Thus, Robert Melson (1982) in the context of the "Hamidian massacres" used a "basic working definition" of "by massacre we shall mean the intentional killing by political actors of a significant number of relatively defenseless people... the motives for massacre need not be rational in order for the killings to be intentional... Mass killings can be carried out for various reasons, including a response to false rumors... political massacre... should be distinguished from criminal or pathological mass killings... as political bodies we of course include the state and its agencies, but also nonstate actors..."
Similarly, Levene (1999) attempts an objective classification of "massacres" throughout history, taking the term to refer to killings carried out by groups using overwhelming force against defenseless victims. He is excepting certain cases of mass executions, requiring that massacres must have the quality of being morally unacceptable.
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- "the definition of massacre". Dictionary.com. Archived from the original on November 23, 2016. Retrieved November 24, 2017.
- M. Cherif Bassiouni,"Crimes Against Humanity" Archived 2015-03-20 at the Wayback Machine. The Crimes of War Project
- Gallant, Thomas W. (2001). "review of Levene, Roberts The Massacre in History". Crime, History & Societies. 5 (1).
- "(Archived) Merriam-Webster: Massacre". Merriam-Webster.com. Archived from the original on January 8, 2017. Retrieved January 8, 2017. "(Archived) Etymonline: Massacre". Etymonline.com. Archived from the original on January 8, 2017. Retrieved January 8, 2017. "(Archived) Oxford: Massacre". Oxford Online Dictionary. Archived from the original on January 8, 2017. Retrieved January 8, 2017.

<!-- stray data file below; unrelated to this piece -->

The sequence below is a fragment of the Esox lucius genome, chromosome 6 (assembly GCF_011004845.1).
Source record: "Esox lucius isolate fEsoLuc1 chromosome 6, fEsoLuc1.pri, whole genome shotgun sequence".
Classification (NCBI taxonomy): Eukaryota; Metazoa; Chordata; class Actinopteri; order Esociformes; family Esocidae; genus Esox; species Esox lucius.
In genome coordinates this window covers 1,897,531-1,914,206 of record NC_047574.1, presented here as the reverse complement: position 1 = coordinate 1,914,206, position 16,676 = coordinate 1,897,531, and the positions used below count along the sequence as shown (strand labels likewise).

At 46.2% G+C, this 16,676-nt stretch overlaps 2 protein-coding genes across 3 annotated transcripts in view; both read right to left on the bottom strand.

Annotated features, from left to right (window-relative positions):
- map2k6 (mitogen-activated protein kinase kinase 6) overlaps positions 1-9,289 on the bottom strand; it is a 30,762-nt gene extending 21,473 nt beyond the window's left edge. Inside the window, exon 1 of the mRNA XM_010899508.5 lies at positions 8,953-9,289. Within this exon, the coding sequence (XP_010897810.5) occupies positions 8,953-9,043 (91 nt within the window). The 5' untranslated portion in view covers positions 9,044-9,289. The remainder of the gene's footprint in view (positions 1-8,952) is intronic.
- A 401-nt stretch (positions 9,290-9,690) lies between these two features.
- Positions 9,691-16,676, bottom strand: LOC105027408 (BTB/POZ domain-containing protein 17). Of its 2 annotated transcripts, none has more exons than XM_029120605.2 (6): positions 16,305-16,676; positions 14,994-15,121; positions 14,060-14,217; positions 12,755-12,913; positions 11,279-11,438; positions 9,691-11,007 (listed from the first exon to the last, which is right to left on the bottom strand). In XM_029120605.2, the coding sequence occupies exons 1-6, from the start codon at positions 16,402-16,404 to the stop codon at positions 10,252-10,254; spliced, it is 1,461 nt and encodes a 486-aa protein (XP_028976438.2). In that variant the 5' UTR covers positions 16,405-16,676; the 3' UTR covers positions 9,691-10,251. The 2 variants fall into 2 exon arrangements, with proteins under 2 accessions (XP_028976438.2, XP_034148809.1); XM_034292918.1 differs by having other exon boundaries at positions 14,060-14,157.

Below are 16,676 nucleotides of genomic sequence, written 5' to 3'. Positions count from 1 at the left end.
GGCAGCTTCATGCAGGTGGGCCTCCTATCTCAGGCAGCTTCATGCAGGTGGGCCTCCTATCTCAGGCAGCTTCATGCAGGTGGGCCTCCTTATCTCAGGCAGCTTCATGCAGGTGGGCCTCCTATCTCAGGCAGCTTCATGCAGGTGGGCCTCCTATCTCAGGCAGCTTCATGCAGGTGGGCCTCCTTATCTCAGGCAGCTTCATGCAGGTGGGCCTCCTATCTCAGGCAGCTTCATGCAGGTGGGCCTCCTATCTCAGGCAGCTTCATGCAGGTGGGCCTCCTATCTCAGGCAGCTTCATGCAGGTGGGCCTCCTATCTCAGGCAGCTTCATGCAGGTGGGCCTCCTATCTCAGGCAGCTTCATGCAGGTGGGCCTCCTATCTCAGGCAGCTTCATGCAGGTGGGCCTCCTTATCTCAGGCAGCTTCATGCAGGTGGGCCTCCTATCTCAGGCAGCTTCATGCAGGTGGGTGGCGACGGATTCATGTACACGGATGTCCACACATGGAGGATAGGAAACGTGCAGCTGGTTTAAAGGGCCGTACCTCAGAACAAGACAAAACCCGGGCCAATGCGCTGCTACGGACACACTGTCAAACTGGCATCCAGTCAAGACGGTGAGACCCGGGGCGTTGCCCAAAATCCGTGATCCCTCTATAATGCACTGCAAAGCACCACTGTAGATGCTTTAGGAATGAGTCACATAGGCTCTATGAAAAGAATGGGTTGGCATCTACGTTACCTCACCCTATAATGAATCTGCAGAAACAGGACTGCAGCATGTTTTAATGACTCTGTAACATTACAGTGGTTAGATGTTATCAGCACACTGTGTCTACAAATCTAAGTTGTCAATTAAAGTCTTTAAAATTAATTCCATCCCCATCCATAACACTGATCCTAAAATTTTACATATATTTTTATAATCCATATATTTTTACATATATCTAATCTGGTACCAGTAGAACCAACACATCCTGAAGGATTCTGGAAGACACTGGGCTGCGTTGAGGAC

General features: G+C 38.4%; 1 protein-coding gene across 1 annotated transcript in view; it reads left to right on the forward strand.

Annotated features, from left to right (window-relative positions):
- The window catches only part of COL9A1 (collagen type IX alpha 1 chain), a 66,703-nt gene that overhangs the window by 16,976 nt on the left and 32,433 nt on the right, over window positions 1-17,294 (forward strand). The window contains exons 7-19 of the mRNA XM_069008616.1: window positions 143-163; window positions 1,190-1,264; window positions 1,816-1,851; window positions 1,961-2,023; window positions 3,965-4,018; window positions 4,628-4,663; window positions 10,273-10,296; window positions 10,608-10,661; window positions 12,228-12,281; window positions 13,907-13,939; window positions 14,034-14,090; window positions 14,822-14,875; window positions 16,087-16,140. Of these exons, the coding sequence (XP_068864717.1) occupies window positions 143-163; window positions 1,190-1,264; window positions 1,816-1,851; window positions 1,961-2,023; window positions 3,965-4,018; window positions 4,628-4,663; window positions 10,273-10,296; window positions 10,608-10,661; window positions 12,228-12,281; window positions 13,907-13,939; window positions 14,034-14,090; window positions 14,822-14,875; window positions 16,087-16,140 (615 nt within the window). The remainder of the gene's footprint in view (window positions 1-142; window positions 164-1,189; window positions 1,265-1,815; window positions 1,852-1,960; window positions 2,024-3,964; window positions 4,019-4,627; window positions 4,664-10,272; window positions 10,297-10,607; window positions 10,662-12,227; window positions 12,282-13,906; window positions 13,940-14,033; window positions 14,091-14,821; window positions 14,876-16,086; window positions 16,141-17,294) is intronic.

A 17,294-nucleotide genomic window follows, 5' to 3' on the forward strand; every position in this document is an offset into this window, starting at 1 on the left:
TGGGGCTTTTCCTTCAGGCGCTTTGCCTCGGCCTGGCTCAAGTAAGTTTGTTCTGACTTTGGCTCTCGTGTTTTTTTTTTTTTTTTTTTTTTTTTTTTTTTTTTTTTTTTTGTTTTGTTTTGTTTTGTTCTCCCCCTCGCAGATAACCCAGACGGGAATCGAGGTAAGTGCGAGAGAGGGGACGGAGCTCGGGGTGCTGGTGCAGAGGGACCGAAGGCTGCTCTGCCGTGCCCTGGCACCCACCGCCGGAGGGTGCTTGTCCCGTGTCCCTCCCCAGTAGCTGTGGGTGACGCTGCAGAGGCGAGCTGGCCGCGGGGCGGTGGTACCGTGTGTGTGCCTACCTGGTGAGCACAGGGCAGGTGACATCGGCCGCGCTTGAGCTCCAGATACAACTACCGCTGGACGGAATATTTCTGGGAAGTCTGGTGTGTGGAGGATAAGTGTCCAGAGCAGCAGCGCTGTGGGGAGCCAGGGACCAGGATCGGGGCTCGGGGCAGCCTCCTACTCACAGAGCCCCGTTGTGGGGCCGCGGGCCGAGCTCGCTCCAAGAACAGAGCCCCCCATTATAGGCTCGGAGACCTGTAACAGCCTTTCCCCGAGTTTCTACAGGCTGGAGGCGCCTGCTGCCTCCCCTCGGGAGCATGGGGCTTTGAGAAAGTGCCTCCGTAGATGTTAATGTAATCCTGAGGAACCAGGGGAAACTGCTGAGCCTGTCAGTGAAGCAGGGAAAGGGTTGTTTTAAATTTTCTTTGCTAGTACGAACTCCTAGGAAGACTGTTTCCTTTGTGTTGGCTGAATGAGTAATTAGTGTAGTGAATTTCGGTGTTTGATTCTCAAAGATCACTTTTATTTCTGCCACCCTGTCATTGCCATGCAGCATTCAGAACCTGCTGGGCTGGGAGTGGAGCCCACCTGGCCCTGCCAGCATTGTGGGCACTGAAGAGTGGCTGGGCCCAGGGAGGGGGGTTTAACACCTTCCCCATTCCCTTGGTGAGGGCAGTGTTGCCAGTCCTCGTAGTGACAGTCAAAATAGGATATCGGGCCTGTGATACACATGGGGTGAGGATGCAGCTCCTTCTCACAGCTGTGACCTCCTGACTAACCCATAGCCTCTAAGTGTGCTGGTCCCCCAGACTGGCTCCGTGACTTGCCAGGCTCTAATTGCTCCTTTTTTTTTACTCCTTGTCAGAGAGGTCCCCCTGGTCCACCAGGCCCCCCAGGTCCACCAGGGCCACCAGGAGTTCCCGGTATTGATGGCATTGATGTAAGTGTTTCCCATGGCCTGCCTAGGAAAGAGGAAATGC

- Trésor de la Langue Française informatisé
- De Quatuor Summis Imperiis: An Historical Account of the Four Chief Monarchies Or Empires of the World, Nathaniel Rolls (1695), p. 186.
- Sleidani de quatuor monarchiis libri tres ed. Felicen Lopez de Haro (1669), p. 301
- The shortened name "Boston massacre" was in use by the early 1800s (Benjamin Austin, Constitutional Republicanism, in Opposition to Fallacious Federalism, 1803, p. 314). The term "Massacre Day" for the annual remembrance held during 1771–1783 dates to the late 19th century (Augusta De Grasse Stevens, Old Boston: An American Historical Romance, 1888, p. 126) The 1772 "Massacre Day of Oration" by Joseph Warren was originally titled An Oration Delivered March 5th, 1772. At the Request of the Inhabitants of the Town of Boston; to Commemorate the Bloody Tragedy of the Fifth of March, 1770.
- Melson, Robert (July 1982). "Theoretical Inquiry into the Armenian Massacres of 1894–1896". Comparative Studies in Society and History. 24 (3): 482–3. doi:10.1017/s0010417500010100.
- "Although it is not possible to set unalterable rules about when multiple murders become massacres. Equally important is the fact that massacres are not carried out by individuals, instead they are carried out by groups... the use of superior, even overwhelming force..." Levene excludes "legal, or even some quasi-legal, mass executions." He also points out that it is "...most often ... when the act is outside the normal moral bounds of the society witnessing it... In any war ... this killing is often acceptable." Levene, Mark; Roberts, Penny (January 1, 1999). The Massacre in History. Berghahn Books. p. 90. ISBN 978-1-57181-934-5. Archived from the original on May 10, 2016.